When we examine the historical record, we can see a historical confluence between problems of mechanizing decision-making and debates over intelligence and rationality. As historians such as Margaret Boden have observed, the trend towards the mechanization of decision and the view of decision as mechanical has in some ways been in progress for centuries.  In order to create a descriptive language that allows us to understand how mechanical creations do things we do, we must have first regarded ourselves as mechanical in some shape or form. Alan Turing, for example, famously analogized a program to a human doing out math problems on a scratchpad of paper. 
While much of these questions lie at the core of Western science and philosophy, the harsh and unforgiving nature of Cold War demands on political and military decision-making accelerated the rise of attempts to both create mechanical minds and understand rationality and decision behavior via mechanical metaphors about human mind and behavior.  We can learn much from both the origins and long-term effects of these demands. History does not necessarily yield any easy answers. However, it may provide useful questions. The benefit of looking at the history of science’s quest for mechanical minds (and to explain human minds as mechanical) that we can see how rationality and intelligence has been formalized completely differently depending on what kind of problem, task, and environment is being used to think about it.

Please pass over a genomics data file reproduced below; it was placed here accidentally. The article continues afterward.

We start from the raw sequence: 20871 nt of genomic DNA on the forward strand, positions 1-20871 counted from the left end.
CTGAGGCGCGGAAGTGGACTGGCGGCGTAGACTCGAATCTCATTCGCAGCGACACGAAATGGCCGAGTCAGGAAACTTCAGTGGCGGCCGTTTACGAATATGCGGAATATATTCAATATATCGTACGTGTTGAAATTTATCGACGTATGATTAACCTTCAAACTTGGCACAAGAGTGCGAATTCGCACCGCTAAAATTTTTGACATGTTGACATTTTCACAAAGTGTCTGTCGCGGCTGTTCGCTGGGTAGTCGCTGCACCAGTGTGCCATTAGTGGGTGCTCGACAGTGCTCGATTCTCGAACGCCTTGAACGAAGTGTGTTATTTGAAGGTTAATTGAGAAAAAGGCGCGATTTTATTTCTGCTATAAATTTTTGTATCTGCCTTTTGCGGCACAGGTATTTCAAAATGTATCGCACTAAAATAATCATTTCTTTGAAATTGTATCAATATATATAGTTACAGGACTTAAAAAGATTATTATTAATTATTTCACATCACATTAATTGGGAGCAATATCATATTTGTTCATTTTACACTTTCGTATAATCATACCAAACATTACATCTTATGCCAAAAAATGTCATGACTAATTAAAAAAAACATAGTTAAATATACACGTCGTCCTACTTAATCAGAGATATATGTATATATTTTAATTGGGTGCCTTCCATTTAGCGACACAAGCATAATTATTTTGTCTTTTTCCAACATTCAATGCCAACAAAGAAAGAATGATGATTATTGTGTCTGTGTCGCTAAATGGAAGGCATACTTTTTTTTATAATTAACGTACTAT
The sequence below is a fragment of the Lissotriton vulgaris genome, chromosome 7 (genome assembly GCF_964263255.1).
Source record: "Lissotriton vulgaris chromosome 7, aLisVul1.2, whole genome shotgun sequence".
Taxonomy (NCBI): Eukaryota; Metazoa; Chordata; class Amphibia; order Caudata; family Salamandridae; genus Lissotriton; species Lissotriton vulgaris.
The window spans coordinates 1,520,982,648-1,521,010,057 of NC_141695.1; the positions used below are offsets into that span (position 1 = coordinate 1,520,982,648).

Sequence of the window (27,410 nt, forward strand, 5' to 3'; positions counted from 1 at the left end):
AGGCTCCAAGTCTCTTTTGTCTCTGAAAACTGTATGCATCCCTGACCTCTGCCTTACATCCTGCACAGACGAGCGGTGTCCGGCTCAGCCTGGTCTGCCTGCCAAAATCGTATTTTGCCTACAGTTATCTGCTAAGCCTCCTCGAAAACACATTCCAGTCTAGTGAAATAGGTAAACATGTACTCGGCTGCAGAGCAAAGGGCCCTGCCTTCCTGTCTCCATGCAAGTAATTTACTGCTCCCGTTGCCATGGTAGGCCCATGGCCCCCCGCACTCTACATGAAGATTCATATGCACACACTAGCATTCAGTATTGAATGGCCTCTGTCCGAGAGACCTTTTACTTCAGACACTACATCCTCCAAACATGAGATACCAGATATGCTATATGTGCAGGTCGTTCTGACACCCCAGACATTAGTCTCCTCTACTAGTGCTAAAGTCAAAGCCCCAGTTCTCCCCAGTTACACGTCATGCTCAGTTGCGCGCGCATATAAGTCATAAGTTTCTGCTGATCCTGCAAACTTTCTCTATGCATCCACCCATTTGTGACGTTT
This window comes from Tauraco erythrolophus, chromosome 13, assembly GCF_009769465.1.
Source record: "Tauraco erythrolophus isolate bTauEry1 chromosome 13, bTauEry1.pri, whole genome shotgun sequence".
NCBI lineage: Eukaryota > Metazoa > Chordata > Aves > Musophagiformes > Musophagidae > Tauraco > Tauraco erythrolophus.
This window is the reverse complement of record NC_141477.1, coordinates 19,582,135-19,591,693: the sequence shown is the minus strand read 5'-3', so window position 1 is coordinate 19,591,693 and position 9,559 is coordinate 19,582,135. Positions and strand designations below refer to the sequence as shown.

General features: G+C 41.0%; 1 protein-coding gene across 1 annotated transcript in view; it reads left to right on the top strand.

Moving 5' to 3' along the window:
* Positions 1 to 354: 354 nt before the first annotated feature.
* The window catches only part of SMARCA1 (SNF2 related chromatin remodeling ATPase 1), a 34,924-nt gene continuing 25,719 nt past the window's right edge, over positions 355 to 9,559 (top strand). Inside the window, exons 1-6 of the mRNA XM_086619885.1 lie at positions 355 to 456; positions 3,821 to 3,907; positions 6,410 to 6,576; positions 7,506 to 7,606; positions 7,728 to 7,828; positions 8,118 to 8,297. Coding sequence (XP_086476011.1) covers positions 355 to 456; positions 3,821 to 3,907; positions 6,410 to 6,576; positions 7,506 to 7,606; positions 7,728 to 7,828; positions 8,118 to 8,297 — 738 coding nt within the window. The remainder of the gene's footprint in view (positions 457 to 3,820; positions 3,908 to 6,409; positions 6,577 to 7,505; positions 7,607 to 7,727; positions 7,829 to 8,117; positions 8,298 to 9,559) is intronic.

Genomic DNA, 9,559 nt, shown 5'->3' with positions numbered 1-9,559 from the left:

Cold War Rationality and Its Discontents